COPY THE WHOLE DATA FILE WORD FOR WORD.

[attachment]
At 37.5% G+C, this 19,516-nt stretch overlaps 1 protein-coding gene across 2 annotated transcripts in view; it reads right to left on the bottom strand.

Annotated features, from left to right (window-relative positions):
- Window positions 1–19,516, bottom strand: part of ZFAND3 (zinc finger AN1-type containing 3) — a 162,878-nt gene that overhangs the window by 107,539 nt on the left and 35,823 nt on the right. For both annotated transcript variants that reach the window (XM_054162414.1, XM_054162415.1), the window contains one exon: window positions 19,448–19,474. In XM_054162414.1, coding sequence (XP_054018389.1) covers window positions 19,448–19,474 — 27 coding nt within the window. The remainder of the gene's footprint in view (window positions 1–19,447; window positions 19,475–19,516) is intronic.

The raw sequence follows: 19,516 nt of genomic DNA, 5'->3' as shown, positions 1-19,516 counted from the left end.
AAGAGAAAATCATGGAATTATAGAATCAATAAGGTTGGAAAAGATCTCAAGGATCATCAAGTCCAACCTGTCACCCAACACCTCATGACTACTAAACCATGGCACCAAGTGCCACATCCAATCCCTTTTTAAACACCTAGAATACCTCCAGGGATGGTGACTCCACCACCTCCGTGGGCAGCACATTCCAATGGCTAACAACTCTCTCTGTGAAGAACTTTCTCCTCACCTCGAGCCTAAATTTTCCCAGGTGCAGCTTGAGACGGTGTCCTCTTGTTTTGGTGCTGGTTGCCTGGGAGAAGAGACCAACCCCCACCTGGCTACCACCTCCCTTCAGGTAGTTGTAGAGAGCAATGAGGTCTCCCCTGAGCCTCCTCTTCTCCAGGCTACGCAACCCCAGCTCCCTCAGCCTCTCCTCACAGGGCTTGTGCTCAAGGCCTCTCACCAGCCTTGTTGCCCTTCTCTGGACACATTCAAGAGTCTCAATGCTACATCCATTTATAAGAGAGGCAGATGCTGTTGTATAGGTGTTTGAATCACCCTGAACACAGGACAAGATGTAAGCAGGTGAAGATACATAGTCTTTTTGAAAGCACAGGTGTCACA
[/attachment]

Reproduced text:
At 37.5% G+C, this 19,516-nt stretch overlaps 1 protein-coding gene across 2 annotated transcripts in view; it reads right to left on the bottom strand.

Annotated features, from left to right (window-relative positions):
- Window positions 1–19,516, bottom strand: part of ZFAND3 (zinc finger AN1-type containing 3) — a 162,878-nt gene that overhangs the window by 107,539 nt on the left and 35,823 nt on the right. For both annotated transcript variants that reach the window (XM_054162414.1, XM_054162415.1), the window contains one exon: window positions 19,448–19,474. In XM_054162414.1, coding sequence (XP_054018389.1) covers window positions 19,448–19,474 — 27 coding nt within the window. The remainder of the gene's footprint in view (window positions 1–19,447; window positions 19,475–19,516) is intronic.

The raw sequence follows: 19,516 nt of genomic DNA, 5'->3' as shown, positions 1-19,516 counted from the left end.
AAGAGAAAATCATGGAATTATAGAATCAATAAGGTTGGAAAAGATCTCAAGGATCATCAAGTCCAACCTGTCACCCAACACCTCATGACTACTAAACCATGGCACCAAGTGCCACATCCAATCCCTTTTTAAACACCTAGAATACCTCCAGGGATGGTGACTCCACCACCTCCGTGGGCAGCACATTCCAATGGCTAACAACTCTCTCTGTGAAGAACTTTCTCCTCACCTCGAGCCTAAATTTTCCCAGGTGCAGCTTGAGACGGTGTCCTCTTGTTTTGGTGCTGGTTGCCTGGGAGAAGAGACCAACCCCCACCTGGCTACCACCTCCCTTCAGGTAGTTGTAGAGAGCAATGAGGTCTCCCCTGAGCCTCCTCTTCTCCAGGCTACGCAACCCCAGCTCCCTCAGCCTCTCCTCACAGGGCTTGTGCTCAAGGCCTCTCACCAGCCTTGTTGCCCTTCTCTGGACACATTCAAGAGTCTCAATGCTACATCCATTTATAAGAGAGGCAGATGCTGTTGTATAGGTGTTTGAATCACCCTGAACACAGGACAAGATGTAAGCAGGTGAAGATACATAGTCTTTTTGAAAGCACAGGTGTCACA